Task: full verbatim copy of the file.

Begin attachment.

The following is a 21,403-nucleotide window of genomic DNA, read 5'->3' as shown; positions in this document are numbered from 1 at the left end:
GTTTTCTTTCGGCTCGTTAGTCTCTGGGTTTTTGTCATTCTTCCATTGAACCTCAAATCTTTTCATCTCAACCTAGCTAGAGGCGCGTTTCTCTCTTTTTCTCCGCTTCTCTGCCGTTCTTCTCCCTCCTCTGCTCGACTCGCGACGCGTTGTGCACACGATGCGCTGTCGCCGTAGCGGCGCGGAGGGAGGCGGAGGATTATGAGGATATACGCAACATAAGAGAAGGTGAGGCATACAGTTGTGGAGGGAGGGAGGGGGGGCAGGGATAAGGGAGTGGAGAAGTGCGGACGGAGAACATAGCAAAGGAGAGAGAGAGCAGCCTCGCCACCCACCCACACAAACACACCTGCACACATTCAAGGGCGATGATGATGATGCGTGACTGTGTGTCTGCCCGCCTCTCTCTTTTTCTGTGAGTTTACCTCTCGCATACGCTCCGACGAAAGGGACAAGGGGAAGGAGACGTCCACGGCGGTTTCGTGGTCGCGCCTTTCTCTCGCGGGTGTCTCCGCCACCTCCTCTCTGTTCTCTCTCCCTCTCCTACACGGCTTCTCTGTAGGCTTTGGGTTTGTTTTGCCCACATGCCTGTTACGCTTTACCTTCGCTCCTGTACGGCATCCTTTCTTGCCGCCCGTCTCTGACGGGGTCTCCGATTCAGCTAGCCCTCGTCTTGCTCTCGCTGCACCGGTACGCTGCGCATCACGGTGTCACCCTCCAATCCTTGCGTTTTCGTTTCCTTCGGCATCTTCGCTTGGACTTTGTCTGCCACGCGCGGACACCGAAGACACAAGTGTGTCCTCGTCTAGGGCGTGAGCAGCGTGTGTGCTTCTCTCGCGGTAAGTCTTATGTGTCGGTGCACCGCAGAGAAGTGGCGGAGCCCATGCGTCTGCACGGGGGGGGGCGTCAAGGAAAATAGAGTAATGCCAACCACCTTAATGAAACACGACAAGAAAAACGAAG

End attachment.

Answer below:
The following is a 21,403-nucleotide window of genomic DNA, read 5'->3' as shown; positions in this document are numbered from 1 at the left end:
GTTTTCTTTCGGCTCGTTAGTCTCTGGGTTTTTGTCATTCTTCCATTGAACCTCAAATCTTTTCATCTCAACCTAGCTAGAGGCGCGTTTCTCTCTTTTTCTCCGCTTCTCTGCCGTTCTTCTCCCTCCTCTGCTCGACTCGCGACGCGTTGTGCACACGATGCGCTGTCGCCGTAGCGGCGCGGAGGGAGGCGGAGGATTATGAGGATATACGCAACATAAGAGAAGGTGAGGCATACAGTTGTGGAGGGAGGGAGGGGGGGCAGGGATAAGGGAGTGGAGAAGTGCGGACGGAGAACATAGCAAAGGAGAGAGAGAGCAGCCTCGCCACCCACCCACACAAACACACCTGCACACATTCAAGGGCGATGATGATGATGCGTGACTGTGTGTCTGCCCGCCTCTCTCTTTTTCTGTGAGTTTACCTCTCGCATACGCTCCGACGAAAGGGACAAGGGGAAGGAGACGTCCACGGCGGTTTCGTGGTCGCGCCTTTCTCTCGCGGGTGTCTCCGCCACCTCCTCTCTGTTCTCTCTCCCTCTCCTACACGGCTTCTCTGTAGGCTTTGGGTTTGTTTTGCCCACATGCCTGTTACGCTTTACCTTCGCTCCTGTACGGCATCCTTTCTTGCCGCCCGTCTCTGACGGGGTCTCCGATTCAGCTAGCCCTCGTCTTGCTCTCGCTGCACCGGTACGCTGCGCATCACGGTGTCACCCTCCAATCCTTGCGTTTTCGTTTCCTTCGGCATCTTCGCTTGGACTTTGTCTGCCACGCGCGGACACCGAAGACACAAGTGTGTCCTCGTCTAGGGCGTGAGCAGCGTGTGTGCTTCTCTCGCGGTAAGTCTTATGTGTCGGTGCACCGCAGAGAAGTGGCGGAGCCCATGCGTCTGCACGGGGGGGGGCGTCAAGGAAAATAGAGTAATGCCAACCACCTTAATGAAACACGACAAGAAAAACGAAG